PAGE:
L’Eglise Saint-Pierre de Carennac
The tympanum above the portal is particularly splendid. It portrays Christ in majesty in a mandorla, holding a book and blessing the world. He is surrounded by the Tetramorph (the angel of Matthew, the eagle of John, the lion of Mark and bull of Luke) as well as the the apostles and prostrating angels. The base of the tympanum has a row of animals, including a dog, a peacock and a fish, whilst the arch above has flowers and fruits.
Tympanum, Eglise Saint-Pierre de Carennac
The cloister is part Flamboyant Gothic after being rebuilt in the fifteenth century due to damage sustained during the Hundred Years War. It contains a wonderful example of a fifteenth-century sculpture of the Mise au Tombeau.
Cloister, Eglise Saint-Pierre de Carennac
Mise au tombeau, Eglise Saint-Pierre de Carennac
L’Abbaye de Fontfroide, near Narbonne, Aude, has had a turbulent history. It was founded in 1093 by Aimery I, Viscount of Narbonne. However, after poor beginnings it needed to be refounded by Ermengarde, Vicountess of Narbonne and it joined the Cistercian order in 1145. Grants of land from the Counts of Barcelona and Vicountess Ermengard secured the wealth and status of the abbey and for a while it became one of the most powerful Cistercian abbeys in Europe, playing a crucial role during the crusade against the Cathars.
L’Abbaye de Fontfroide
However, the Black Death, which reached Narbonne in 1348, decimated almost the entire community. Whilst it recovered for a while, by the sixteenth century the commendatory abbots were taking more and more of the Abbey’s income until the number of monks significantly decreased and the Abbey became incredibly poor. By the time of the French Revolution, it had been abandoned. The Abbey is now in private ownership and open to the public.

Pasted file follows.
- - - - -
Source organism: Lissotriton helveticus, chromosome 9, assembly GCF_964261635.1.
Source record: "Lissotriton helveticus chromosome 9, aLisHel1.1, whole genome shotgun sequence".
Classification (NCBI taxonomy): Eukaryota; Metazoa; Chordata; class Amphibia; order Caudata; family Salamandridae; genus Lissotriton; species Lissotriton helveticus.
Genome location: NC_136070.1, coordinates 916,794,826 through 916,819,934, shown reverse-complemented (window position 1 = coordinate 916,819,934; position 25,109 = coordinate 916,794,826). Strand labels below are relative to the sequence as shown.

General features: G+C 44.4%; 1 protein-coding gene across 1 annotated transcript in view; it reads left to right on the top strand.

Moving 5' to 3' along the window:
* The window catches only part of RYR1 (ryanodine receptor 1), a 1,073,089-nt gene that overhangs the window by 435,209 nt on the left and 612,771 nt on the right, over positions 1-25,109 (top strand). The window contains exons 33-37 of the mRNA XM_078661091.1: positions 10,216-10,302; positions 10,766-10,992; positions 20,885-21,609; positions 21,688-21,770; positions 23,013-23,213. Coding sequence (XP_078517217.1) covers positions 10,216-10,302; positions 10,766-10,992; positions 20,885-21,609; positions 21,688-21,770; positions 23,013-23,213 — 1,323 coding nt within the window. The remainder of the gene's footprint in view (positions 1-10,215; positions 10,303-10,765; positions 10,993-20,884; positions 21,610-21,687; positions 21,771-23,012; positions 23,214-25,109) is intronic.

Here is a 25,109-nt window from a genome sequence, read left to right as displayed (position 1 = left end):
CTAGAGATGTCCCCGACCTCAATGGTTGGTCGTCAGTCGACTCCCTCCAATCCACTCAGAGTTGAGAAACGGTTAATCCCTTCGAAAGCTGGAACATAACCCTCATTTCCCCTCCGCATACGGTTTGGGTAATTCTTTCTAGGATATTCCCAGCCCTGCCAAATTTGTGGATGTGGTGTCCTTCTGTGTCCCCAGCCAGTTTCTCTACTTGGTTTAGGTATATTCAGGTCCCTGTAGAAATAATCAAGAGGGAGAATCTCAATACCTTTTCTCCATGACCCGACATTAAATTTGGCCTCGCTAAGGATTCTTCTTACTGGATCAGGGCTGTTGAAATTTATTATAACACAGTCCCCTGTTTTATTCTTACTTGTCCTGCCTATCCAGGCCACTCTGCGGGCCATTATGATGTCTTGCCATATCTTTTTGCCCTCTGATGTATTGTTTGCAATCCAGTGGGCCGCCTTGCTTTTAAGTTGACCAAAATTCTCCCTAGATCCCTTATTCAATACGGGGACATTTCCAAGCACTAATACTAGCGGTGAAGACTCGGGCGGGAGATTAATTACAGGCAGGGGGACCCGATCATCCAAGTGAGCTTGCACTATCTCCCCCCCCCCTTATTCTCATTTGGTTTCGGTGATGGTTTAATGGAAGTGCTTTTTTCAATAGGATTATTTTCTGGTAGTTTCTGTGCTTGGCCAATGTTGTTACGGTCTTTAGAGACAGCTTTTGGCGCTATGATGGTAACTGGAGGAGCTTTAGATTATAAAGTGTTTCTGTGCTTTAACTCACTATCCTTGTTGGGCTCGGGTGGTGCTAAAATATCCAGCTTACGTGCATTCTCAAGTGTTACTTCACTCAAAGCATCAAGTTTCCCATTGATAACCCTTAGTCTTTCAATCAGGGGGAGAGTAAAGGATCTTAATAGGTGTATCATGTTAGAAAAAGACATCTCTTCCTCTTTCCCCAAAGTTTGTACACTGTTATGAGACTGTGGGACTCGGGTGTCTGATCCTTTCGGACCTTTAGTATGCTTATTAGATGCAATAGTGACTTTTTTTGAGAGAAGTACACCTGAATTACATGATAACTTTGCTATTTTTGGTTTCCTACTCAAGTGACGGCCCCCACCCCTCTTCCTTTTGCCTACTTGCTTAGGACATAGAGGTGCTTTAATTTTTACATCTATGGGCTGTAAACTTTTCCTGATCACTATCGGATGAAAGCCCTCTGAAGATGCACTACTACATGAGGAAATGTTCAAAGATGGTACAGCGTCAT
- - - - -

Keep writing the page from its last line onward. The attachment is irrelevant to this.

The cloister seen from the chapter house, Abbaye de Fontfroide
Cloister, Abbaye de Fontfroide
Tympanum above the monastery entrance, Abbaye de Fontfroide
Stained-glass window in the choir, Abbaye de Fontfroide
L’Eglise Saint-Hilarian-Sainte-Foy de Perse, Espalion, Aveyron, was originally dedicated to Saint Hilarian, Sainte Foy being added when, in 1060, Hugh de Calmont, gave the monastery of Perse to the Abbey of Conques.
Little is known of the history of the church. In 1312 there were only five monks and the abbot had to unite the priory with a neighbour. However, this obviously had little effect as a century later there were just two monks.
L’Eglise Saint-Hilarian-Sainte-Foy de Perse, Espalion